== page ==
(679a) Process Intensification of Polyolefin Synthesis Using Novel Stable Perfluoro Based Membranes | AIChE

(679a) Process Intensification of Polyolefin Synthesis Using Novel Stable Perfluoro Based Membranes


Majumdar, S. - Presenter, Compact Membrane Systems
Koizumi, Y. - Presenter, Compact Membrane Systems
Pennisi, K. J. - Presenter, Compact Membrane Systems
Nemser, S. - Presenter, Compact Membrane Systems

Ethylene and propylene are the primary feedstocks for the manufacture of polyethylene and polypropylene, respectively.  These olefins represent a major component of the polymer manufacturing cost. Consequently, there is significant economic benefit in minimizing losses of unreacted olefin from the process. Some olefin loss is a result of the need to remove paraffin from the polymerization reactor.  Low concentrations of paraffin are present in the feedstock (ethane in the case of ethylene feed and propane in the case of propylene feed).  The inert paraffin builds up in the reactor as the olefin is consumed by reaction and reactor effluent is recycled.  This makes it necessary to vent some of the reaction mixture in order to limit the buildup of paraffin.  The vent stream carries both paraffin and the more valuable olefin.  A process intensification membrane that can efficiently separate and recover the olefin from the paraffin would provide substantial economic benefit to these polymerization processes.  Membrane processes have been previously evaluated for separating ethylene/ethane or propylene/propane.  In many cases, silver salt facilitating agents have been incorporated into membranes to preferentially transport ethylene or propylene.  Historically with earlier membranes, while good separations have been initially demonstrated in the laboratory, membrane stability problems have prevented development of commercial systems.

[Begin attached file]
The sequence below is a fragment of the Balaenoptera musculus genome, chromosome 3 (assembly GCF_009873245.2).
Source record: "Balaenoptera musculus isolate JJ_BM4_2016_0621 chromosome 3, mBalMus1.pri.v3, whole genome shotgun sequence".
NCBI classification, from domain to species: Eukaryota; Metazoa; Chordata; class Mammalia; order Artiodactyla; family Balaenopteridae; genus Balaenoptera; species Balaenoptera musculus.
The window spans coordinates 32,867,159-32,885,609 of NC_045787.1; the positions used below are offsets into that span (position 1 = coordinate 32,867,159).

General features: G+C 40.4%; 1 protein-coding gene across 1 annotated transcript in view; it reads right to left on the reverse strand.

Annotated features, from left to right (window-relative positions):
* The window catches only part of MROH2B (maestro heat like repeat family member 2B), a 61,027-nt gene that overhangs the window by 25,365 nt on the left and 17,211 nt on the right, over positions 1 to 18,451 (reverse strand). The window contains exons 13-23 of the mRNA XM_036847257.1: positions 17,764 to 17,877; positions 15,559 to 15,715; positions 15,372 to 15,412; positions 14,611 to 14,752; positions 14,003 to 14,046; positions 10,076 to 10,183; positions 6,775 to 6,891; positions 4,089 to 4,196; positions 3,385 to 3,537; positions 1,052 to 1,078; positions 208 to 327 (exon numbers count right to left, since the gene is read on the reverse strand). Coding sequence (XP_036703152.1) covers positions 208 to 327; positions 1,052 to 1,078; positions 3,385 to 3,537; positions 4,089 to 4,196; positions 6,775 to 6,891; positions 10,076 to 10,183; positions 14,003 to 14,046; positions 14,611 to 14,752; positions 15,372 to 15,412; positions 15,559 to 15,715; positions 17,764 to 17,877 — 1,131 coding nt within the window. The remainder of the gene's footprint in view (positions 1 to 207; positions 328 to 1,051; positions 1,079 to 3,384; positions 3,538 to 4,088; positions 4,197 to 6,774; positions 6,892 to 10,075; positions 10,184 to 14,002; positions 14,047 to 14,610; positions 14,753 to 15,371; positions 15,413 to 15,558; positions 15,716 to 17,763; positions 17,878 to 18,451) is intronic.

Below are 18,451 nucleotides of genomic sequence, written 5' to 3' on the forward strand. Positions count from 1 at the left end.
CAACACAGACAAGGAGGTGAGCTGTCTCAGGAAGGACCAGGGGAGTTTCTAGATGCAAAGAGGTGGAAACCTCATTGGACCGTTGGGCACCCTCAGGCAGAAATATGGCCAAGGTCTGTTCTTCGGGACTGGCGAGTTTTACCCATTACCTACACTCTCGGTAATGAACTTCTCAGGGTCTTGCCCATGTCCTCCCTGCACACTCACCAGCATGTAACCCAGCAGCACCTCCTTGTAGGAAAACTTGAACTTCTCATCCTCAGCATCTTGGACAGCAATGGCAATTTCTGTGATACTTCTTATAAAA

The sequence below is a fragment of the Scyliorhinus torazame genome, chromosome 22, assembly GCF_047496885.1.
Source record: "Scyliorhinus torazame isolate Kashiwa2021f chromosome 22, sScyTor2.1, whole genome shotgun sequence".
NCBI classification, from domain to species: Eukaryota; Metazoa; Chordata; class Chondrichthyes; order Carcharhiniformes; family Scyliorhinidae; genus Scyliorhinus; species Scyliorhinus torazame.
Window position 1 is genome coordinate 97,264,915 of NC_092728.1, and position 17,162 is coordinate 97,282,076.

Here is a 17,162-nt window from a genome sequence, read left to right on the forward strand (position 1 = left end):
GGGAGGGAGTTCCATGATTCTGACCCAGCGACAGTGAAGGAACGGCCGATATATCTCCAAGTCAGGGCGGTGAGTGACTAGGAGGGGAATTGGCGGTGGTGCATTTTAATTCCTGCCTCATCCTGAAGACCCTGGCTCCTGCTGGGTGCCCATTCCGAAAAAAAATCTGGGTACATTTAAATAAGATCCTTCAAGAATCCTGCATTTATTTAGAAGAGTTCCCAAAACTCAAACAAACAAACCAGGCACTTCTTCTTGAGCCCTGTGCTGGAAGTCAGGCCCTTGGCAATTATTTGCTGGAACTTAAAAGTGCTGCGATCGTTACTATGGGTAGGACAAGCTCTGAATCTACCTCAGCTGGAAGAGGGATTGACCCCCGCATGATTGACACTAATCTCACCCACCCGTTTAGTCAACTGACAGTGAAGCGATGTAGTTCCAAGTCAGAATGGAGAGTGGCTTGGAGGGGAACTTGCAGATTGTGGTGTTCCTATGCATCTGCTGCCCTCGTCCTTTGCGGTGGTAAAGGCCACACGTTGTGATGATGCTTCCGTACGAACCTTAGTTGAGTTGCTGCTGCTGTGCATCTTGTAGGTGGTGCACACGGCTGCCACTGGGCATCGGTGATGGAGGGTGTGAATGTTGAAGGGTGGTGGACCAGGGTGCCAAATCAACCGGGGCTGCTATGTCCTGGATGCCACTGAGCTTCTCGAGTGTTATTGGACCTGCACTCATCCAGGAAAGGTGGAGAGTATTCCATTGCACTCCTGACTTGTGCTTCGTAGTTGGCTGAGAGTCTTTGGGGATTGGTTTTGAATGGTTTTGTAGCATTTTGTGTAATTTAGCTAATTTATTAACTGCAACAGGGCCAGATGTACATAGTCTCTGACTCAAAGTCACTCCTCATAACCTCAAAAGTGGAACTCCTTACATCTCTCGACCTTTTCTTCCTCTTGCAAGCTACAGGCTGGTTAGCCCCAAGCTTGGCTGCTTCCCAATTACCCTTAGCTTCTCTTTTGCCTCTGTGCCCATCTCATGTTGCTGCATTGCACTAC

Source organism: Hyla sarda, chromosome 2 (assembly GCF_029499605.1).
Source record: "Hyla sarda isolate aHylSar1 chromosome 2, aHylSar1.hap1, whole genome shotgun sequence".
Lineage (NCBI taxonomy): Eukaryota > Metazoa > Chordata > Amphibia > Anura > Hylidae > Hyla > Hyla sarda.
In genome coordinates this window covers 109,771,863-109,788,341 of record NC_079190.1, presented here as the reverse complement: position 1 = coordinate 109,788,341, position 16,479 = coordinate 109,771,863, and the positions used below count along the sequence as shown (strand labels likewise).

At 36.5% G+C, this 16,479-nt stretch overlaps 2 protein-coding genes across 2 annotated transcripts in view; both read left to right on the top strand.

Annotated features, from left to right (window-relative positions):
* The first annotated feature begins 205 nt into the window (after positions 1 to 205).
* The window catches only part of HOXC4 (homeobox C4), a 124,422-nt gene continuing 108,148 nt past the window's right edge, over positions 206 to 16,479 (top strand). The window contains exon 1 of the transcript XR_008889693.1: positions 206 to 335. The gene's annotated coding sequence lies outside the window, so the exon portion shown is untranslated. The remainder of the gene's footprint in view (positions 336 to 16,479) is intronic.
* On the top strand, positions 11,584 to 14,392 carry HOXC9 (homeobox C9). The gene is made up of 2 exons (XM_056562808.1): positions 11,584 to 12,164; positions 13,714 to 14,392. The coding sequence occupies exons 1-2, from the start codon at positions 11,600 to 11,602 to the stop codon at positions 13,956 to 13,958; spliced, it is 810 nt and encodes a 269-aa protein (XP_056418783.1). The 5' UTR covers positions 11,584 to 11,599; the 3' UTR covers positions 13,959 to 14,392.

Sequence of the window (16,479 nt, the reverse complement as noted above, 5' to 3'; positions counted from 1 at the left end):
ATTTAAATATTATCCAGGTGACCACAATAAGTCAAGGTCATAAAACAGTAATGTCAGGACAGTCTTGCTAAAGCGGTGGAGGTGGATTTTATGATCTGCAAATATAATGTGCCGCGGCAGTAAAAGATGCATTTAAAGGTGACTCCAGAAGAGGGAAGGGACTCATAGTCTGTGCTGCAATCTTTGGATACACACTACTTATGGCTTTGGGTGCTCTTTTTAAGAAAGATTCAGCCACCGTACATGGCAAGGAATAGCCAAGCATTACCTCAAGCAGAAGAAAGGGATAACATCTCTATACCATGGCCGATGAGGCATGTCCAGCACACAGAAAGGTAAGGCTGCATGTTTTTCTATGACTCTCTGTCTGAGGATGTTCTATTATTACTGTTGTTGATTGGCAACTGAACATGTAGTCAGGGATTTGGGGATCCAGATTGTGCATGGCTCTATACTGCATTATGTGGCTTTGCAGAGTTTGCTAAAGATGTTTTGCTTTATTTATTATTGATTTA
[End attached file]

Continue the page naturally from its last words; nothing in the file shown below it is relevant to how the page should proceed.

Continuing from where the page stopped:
Using perfluoro based membranes, Compact Membrane Systems has developed laboratory membranes which have shown stable (180+ days) and very good propylene flux and propylene/propane selectivity. These results are far above the industry Robeson curve.  In addition results were stable when exposed to high levels of conventional foulants (e.g., sulfur containing gases). Using basic data from these laboratory results payback times for propylene plant process intensification were less than 1 year.  Payback times for propylene/propane splitters were less than 1-2 years.  These and other results will be discussed more extensively at the presentation.